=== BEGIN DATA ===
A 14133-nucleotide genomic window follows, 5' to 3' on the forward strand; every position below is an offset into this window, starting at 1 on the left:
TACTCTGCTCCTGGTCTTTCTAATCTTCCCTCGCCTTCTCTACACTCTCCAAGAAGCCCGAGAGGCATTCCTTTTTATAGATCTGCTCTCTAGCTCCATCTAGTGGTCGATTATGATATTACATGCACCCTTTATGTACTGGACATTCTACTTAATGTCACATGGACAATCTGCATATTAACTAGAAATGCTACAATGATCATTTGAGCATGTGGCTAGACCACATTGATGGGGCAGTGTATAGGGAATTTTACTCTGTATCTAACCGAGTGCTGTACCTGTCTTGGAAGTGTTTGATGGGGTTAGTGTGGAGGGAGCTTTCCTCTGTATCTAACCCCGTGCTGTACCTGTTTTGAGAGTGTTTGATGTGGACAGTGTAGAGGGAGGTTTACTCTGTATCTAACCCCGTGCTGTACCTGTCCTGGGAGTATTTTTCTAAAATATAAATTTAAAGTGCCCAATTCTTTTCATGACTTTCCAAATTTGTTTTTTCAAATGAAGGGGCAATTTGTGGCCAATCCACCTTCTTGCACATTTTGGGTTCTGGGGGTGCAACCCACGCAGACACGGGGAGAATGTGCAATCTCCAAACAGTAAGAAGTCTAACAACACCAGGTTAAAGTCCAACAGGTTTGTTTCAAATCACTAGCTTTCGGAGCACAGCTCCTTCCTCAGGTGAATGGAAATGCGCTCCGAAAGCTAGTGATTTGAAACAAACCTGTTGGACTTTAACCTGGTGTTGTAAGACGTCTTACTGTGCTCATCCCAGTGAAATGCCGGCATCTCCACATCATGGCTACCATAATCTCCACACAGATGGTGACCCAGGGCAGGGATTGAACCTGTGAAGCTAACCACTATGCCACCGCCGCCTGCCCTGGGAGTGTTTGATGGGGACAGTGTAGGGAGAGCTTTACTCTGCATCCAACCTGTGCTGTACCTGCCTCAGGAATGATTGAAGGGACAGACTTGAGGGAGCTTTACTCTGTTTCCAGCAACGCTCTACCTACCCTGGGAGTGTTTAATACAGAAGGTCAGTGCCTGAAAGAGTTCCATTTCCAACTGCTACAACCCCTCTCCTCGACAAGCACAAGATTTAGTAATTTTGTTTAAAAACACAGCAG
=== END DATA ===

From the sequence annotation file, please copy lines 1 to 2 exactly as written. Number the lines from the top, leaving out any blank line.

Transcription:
A 14133-nucleotide genomic window follows, 5' to 3' on the forward strand; every position below is an offset into this window, starting at 1 on the left:
TACTCTGCTCCTGGTCTTTCTAATCTTCCCTCGCCTTCTCTACACTCTCCAAGAAGCCCGAGAGGCATTCCTTTTTATAGATCTGCTCTCTAGCTCCATCTAGTGGTCGATTATGATATTACATGCACCCTTTATGTACTGGACATTCTACTTAATGTCACATGGACAATCTGCATATTAACTAGAAATGCTACAATGATCATTTGAGCATGTGGCTAGACCACATTGATGGGGCAGTGTATAGGGAATTTTACTCTGTATCTAACCGAGTGCTGTACCTGTCTTGGAAGTGTTTGATGGGGTTAGTGTGGAGGGAGCTTTCCTCTGTATCTAACCCCGTGCTGTACCTGTTTTGAGAGTGTTTGATGTGGACAGTGTAGAGGGAGGTTTACTCTGTATCTAACCCCGTGCTGTACCTGTCCTGGGAGTATTTTTCTAAAATATAAATTTAAAGTGCCCAATTCTTTTCATGACTTTCCAAATTTGTTTTTTCAAATGAAGGGGCAATTTGTGGCCAATCCACCTTCTTGCACATTTTGGGTTCTGGGGGTGCAACCCACGCAGACACGGGGAGAATGTGCAATCTCCAAACAGTAAGAAGTCTAACAACACCAGGTTAAAGTCCAACAGGTTTGTTTCAAATCACTAGCTTTCGGAGCACAGCTCCTTCCTCAGGTGAATGGAAATGCGCTCCGAAAGCTAGTGATTTGAAACAAACCTGTTGGACTTTAACCTGGTGTTGTAAGACGTCTTACTGTGCTCATCCCAGTGAAATGCCGGCATCTCCACATCATGGCTACCATAATCTCCACACAGATGGTGACCCAGGGCAGGGATTGAACCTGTGAAGCTAACCACTATGCCACCGCCGCCTGCCCTGGGAGTGTTTGATGGGGACAGTGTAGGGAGAGCTTTACTCTGCATCCAACCTGTGCTGTACCTGCCTCAGGAATGATTGAAGGGACAGACTTGAGGGAGCTTTACTCTGTTTCCAGCAACGCTCTACCTACCCTGGGAGTGTTTAATACAGAAGGTCAGTGCCTGAAAGAGTTCCATTTCCAACTGCTACAACCCCTCTCCTCGACAAGCACAAGATTTAGTAATTTTGTTTAAAAACACAGCAG